Head of Military Sexual-Assault Prevention To Retire Amid Controversy
The controversial year for the U.S. military's sexual-assault program isn't ending without more controversy. After only 18 months on the job, Maj. Gen. Gary Patton, the chief of the Defense Department's Sexual Assault Prevention and Response Office, is stepping down. Patton has been accused of blocking an investigation into abuses reported at a U.S. taxpayer-funded hospital in Afghanistan.
Conditions at Dawood National Military Hospital, which treated Afghan soldiers, were deplorable. Photos of starving soldiers and maggot-infested wounds that surfaced in 2011 caused one legal adviser to label it as “Auschwitz-like.” Patton has been "formally admonished" over the findings, according to an Army spokesman. The Pentagon's inspector general says Patton and his boss, Lt. Gen. William Caldwell, had stymied investigations at the hospital.
This month, one nurse at the hospital, Lt. Commander Jeremy Young, filed a formal complaint about Patton, accusing him of forceful intimidation.
On Nov. 15, NBC News reported new allegations that Patton had blocked a U.S. Navy nurse from briefing a team from the Pentagon inspector general's office about patient abuses at the hospital. "Gen. Patton gets me cornered in the hallway, he puts his finger in my chest and he says, 'You need to stay in your f--- lane,’ lieutenant," Lt. Commander Jeremy Young said in an interview about his efforts to brief investigators.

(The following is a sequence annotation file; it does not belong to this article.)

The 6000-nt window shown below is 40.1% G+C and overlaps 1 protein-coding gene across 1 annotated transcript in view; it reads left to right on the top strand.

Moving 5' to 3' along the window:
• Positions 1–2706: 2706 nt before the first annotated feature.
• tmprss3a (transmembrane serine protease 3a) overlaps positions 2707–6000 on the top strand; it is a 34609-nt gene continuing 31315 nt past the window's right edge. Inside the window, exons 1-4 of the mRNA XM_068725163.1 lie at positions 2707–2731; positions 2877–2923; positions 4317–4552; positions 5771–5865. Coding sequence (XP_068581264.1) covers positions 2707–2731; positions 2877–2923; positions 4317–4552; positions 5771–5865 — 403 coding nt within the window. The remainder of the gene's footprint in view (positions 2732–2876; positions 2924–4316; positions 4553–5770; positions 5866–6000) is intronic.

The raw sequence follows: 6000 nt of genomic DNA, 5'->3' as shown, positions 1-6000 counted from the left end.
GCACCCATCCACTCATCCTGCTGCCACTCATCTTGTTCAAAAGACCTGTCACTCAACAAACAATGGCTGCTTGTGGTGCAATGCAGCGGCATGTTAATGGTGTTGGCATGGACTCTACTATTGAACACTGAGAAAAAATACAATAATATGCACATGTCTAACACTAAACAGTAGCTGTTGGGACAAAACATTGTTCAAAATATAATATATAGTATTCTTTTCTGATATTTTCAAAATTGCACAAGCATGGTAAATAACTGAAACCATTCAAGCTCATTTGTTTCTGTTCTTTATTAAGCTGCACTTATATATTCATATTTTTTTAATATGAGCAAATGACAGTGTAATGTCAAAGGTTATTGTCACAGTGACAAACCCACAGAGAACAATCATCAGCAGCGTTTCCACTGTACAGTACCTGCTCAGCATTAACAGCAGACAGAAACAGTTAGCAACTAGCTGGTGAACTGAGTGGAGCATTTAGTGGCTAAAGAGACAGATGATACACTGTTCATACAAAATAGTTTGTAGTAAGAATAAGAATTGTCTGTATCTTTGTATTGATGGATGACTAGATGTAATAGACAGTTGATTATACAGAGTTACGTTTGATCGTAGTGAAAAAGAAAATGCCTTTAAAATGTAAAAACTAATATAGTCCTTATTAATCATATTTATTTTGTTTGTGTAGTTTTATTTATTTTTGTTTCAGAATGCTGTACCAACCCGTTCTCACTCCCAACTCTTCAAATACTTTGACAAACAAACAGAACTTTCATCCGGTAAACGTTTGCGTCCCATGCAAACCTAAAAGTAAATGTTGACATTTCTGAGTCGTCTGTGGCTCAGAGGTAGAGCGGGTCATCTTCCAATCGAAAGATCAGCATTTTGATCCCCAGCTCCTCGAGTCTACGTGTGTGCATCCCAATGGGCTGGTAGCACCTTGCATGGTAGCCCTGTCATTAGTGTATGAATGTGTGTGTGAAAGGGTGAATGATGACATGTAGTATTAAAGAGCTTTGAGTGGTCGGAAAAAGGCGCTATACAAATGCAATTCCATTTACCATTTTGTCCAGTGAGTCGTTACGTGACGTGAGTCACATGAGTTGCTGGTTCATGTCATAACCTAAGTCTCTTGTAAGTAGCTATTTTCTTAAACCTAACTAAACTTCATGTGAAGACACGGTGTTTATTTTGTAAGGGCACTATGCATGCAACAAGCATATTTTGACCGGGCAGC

Overall, probably not the best allegation for the head of a violence-prevention program to have stacked against him.
Maj. Gen. Jeffrey J. Snow will start leading SAPRO next month. There's not much to be dug up on Snow yet, except that he used to serve as a director in Iraq's Operation New Dawn. Here's hoping he's qualified to take on what is shaping up to be a key year in the military's battle against sexual abuse — and the fight to uphold its own image.
Patton's announcement seems to be just one more reason for Sen. Kirsten Gillibrand, the primary face of the efforts to overhaul the military's sexual-abuse prevention program, to be upset.
"There are serious questions about Gen. Patton's conduct involving blocking an independent investigation, so I am concerned this decision is more about avoiding getting to the bottom of what happened in that case."
Gillibrand's proposal to take cases of sexual assault out of the military's chain of command was not added to the National Defense Authorization Act, which was cleared for passage last week. It does, however, include provisions to help the military crack down on sexual violence. And with the Pentagon finding 3,500 official reports of sexual assault and 26,000 unofficial reports of unwanted sexual incidents in the military, many are counting on those new provisions to hinder the rise in cases. However, the NDAA has yet to be passed, and some Republicans are rumored to be attempting to stall it — reacting against the inability to add amendments to the bill.
Patton, who served in the military for 35 years and was one of the first service members to open about his struggles with post-traumatic stress disorder, said earlier this year that his goal was to lessen sexism in the military. He gave a short statement about his decision to step down:
“It has been my great honor and privilege to have served our nation for nearly 35 years in peace and in combat. In my position as SAPRO director I am heartened by signs of progress in combating sexual assault.”